- Gemma: I read a one star review of this book on Amazon that calls Gemma boring, and I actually have to agree with them on that one. (They say the whole book is boring–that’s where I disagree.) Based on what we find out about her as kid, I’d say she’s interesting, but maybe as a teen she wanted to blend in, be accepted and liked, so she stopped being herself. But I suppose one thing I can say in her favor is that she tries to escape several times and even when she realizes she cannot escape, she’s alone with him in the Australian Outback with the nearest town VERY far away, she doesn’t give in to Ty. She could have easily given up, completely given up, she could have spent her entire time crying (she does spend some time crying–I mean come on, she’s away from her family, her friends, her home and everything she’s used to), but she doesn’t.
The word “fuck” in this novel
It was so nice to see the word be used in the book. Most of the time, writers are afraid to use it, but people say “fuck” when they talk, especially people like Ty–he kidnapped a girl, he’s not going to say stuff like “Gosh darn it” or “Frick.”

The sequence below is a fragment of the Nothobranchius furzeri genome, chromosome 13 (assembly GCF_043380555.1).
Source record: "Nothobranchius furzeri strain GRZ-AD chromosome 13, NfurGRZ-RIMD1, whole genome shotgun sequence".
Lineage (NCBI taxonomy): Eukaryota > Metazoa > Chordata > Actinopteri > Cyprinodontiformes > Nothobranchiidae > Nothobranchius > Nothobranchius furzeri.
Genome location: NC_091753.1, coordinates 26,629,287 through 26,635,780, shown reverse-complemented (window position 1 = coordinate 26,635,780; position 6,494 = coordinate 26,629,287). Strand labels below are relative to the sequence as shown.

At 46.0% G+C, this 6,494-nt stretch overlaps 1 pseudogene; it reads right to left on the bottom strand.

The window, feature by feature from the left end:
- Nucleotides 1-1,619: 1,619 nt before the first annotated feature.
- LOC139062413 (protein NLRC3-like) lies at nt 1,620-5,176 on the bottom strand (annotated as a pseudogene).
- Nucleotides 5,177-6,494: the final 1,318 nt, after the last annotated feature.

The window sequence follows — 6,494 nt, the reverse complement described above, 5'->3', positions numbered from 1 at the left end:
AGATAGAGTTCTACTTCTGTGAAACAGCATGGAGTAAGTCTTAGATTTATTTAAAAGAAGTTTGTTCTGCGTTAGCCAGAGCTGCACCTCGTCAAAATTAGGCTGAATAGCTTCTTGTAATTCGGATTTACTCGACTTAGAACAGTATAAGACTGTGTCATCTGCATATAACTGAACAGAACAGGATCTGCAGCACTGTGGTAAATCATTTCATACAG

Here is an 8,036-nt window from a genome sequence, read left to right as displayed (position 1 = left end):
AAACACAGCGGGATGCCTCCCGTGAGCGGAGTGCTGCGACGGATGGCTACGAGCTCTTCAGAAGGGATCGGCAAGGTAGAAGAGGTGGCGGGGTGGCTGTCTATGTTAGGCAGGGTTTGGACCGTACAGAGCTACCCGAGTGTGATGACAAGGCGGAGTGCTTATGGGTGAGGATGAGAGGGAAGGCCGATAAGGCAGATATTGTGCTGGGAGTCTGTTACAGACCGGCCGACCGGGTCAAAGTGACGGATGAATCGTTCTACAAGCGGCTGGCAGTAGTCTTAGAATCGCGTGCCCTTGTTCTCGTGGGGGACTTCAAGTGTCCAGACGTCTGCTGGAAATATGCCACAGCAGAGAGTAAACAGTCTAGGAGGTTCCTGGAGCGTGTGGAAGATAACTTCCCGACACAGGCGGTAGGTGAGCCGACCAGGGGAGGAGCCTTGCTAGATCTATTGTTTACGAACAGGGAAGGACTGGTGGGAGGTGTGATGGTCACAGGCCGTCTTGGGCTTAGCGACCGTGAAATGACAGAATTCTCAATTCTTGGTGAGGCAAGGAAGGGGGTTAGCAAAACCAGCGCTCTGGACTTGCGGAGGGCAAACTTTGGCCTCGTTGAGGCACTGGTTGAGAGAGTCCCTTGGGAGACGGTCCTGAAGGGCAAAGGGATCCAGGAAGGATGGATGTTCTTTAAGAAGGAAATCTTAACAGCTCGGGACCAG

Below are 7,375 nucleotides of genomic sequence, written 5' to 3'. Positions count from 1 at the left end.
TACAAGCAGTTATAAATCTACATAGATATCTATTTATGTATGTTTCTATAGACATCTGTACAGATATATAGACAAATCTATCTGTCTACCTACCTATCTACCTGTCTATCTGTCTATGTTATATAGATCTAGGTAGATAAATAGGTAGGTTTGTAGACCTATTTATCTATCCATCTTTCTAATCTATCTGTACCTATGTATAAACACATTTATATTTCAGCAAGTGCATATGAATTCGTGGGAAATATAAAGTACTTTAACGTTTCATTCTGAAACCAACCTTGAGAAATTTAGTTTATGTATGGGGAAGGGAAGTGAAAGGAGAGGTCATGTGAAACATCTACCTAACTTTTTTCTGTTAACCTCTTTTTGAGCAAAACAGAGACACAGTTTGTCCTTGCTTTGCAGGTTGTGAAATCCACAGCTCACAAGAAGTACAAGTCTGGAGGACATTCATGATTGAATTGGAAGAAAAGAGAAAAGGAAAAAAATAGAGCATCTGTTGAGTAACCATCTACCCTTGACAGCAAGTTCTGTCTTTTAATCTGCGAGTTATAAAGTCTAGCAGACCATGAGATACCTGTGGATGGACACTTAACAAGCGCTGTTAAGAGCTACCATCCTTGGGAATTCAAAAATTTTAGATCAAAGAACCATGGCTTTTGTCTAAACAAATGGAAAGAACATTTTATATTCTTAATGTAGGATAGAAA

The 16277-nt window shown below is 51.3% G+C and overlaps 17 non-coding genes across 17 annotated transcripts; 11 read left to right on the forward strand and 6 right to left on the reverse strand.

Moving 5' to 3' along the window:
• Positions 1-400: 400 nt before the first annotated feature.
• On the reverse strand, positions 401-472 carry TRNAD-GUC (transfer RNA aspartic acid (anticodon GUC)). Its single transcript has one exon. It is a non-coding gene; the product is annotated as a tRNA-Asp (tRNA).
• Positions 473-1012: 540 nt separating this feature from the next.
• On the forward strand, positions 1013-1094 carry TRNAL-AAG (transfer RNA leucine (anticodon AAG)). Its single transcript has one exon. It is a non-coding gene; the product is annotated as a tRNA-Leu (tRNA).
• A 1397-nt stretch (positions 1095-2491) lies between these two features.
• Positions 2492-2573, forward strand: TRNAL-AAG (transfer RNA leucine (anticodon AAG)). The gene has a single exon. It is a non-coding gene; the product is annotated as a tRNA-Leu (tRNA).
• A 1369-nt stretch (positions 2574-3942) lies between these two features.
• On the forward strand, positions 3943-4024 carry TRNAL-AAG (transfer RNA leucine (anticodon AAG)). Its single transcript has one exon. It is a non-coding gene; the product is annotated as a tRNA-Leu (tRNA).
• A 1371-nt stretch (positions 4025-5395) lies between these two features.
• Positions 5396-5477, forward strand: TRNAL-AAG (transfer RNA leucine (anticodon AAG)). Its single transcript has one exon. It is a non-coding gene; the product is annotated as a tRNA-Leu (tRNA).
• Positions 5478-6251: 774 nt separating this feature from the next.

I, for one, say “fuck.” But I know not to say it in front of teachers, extended family members (I say extended because in my house, around my parents and my siblings, almost anything goes), strangers, etc. But “fuck” is just a word–kids reading it in a book won’t become juvenile delinquents just because of it. Nor will they become juvenile delinquents if they start swearing, or swearing more often.
If you believe this, well…does that make me a juvenile delinquent? Because I get good grades, never ditch school, have never stolen in my life, never smoked, never done drugs, never had sex or even kissed a boy. So I’d say that if you firmly believe swearing leads to bad behavior, you might need to rethink that belief of yours. Ditto if you believe novels in which characters do bad thing influence people, because I’ve read books such as “A Clockwork Orange” by Anthony Burgess, everything by Ellen Hopkins, “Speak” by Laurie Halse Anderson, etc.
I have written, I kid you not, 667 words since the 1st of September. Pathetic or what? So I’m thinking of using NaNoWriMo to help me finish writing The Way Wars Are Won, just like I did with Kenna’s Choice. It’ll be the kick up the butt I desperately need.